"I have been all over Africa for almost 30 years and when I first heard there was a new sexually transmitted disease epidemic I was alarmed and began looking for what the television said was everywhere. All I ever saw was more and more of the same diseases we saw in 1975, and it was obvious the increase was because of the worsening living conditions, and the pennies instead of dollars governments were spending on health care. Sure, I have seen TB wards at hospitals and lots of misery, but nobody except the media and the people living off AIDS money ever called that AIDS." Lee Evans (2006)
Once upon a time I was known more for my "activism", than my athleticism. In 1968, it was not an especially good thing. I have been quiet about racism in America for a relatively long time for a lot of reasons. One of them is that I never was somebody who liked to be in the public eye. All the things I have done that people thought were politically motivated were because of what I learned from my mother and father, and grandmother and the pastor of our church.
But in recent years under the Bush administration, things have gone from bad to worse for all Americans, not only those of African descent. And when it comes to government policy about AIDS, things have now become so bad, I am forced to speak out again.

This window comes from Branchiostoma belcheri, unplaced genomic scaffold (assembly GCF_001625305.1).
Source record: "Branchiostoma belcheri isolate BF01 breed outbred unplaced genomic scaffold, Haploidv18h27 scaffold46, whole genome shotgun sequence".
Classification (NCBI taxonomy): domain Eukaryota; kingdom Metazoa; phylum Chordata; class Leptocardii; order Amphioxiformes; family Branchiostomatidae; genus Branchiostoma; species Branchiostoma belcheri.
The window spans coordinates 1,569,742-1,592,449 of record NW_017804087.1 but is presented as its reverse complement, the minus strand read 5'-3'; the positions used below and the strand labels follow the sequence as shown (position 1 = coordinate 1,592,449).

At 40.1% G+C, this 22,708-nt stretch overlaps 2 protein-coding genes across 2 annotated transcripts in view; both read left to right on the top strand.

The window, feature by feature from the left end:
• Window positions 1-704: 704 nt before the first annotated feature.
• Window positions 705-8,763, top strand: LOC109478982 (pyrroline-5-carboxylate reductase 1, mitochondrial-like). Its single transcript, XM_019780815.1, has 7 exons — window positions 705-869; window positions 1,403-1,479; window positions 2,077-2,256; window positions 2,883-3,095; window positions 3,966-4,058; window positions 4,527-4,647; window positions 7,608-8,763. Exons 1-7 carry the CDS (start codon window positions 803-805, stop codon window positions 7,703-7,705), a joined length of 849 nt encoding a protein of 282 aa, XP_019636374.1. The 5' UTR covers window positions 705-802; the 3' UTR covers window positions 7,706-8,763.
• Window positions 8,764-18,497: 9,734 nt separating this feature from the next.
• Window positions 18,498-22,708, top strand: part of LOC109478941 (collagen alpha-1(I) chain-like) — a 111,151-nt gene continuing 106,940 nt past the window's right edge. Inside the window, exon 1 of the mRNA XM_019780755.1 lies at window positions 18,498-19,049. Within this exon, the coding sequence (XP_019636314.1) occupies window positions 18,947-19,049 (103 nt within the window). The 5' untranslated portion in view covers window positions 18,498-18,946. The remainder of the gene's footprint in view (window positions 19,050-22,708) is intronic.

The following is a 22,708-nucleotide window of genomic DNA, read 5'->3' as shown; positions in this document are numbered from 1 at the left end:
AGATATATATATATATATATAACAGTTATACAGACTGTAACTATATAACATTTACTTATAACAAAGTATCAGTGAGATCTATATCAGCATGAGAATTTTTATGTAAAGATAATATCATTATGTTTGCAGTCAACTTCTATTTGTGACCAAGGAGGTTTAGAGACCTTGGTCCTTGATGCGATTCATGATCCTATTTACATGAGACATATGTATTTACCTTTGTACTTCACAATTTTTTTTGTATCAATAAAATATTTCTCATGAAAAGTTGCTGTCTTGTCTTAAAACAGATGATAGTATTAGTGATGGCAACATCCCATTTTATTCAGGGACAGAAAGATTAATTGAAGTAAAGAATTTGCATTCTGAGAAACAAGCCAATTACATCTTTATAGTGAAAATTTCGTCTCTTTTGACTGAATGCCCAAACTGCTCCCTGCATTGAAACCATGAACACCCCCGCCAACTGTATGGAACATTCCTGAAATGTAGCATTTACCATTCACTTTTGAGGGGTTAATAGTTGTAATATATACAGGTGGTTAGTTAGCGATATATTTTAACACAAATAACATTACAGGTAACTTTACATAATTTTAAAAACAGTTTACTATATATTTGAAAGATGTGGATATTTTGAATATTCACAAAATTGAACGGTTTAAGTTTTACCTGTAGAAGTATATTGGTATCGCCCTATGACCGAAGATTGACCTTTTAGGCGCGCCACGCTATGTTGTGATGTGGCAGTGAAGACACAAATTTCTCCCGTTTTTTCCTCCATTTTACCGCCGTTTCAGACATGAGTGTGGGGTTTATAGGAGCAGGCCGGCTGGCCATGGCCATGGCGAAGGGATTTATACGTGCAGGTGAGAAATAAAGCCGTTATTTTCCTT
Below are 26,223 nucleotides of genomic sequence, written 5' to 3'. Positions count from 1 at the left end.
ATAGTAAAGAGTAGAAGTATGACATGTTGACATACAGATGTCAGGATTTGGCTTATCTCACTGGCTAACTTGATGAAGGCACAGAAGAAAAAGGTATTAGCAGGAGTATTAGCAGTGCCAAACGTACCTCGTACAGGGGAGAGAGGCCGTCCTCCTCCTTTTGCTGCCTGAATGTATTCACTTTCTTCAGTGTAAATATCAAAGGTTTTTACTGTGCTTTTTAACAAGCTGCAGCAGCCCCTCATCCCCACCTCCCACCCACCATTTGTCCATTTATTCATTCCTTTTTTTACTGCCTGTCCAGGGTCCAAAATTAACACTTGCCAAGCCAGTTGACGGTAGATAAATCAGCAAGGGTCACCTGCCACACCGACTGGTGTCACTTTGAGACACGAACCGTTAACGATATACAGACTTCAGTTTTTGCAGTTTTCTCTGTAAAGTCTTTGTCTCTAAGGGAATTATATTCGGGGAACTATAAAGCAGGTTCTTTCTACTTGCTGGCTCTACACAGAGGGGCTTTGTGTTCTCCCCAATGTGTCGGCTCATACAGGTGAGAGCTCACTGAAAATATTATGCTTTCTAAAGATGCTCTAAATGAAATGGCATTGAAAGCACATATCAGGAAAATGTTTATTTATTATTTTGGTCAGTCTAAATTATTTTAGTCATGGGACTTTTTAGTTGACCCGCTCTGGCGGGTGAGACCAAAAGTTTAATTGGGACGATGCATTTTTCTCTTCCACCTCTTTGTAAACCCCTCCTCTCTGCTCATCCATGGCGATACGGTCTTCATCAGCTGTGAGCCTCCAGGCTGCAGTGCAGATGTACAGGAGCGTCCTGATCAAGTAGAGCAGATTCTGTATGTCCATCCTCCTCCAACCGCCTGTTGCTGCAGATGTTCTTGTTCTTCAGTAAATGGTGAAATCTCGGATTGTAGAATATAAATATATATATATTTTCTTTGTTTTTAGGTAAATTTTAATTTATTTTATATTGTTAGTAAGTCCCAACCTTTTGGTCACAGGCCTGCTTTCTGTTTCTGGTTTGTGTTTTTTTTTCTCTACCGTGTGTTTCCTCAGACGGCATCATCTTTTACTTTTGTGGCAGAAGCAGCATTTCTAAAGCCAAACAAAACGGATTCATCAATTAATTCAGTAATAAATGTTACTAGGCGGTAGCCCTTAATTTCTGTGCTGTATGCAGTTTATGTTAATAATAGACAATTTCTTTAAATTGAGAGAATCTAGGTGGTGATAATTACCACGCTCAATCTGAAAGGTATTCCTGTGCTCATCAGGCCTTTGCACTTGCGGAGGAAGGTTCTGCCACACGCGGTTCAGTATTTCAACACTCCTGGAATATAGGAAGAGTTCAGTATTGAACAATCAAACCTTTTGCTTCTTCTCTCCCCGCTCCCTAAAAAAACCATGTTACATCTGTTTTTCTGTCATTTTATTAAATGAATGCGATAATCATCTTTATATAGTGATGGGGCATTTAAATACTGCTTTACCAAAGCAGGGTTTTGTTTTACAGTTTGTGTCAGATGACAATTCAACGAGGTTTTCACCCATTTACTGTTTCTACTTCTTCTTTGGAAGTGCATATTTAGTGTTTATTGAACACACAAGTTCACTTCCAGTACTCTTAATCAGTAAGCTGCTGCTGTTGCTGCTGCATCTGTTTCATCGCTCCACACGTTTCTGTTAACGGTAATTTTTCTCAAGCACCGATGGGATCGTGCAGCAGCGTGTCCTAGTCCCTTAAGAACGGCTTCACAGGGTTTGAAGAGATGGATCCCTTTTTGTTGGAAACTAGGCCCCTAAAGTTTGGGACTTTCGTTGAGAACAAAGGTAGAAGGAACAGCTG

My latest outrage (that also produced this column) was provoked by the release yesterday of a report recommending near universal testing, and that came with all the expected media hype.
All I can say is that the officials at the CDC who are so impressed with their newest "idea" to keep the non-epidemic alive and well and at the same time promote the racist policies that have been in place in Washington for a long time, should test themselves and their families, and on Oprah Winfrey and Larry King too!
Lee Evans needs no introduction from me, but a new biography, by noted sport's writer Frank Murphy ( The Last Protest: Lee Evans in Mexico City) is worth reading for the true story of that unforgettable olympics. Mr. Evans is currently the head track and field coach at The Univesity of South Alabama in Mobile, and one of his recruits, Vincent Rono (from Kenya) captured the gold in the men's 1500 m. final of the NCAA games held in Sacramento in June. Hank was there. :)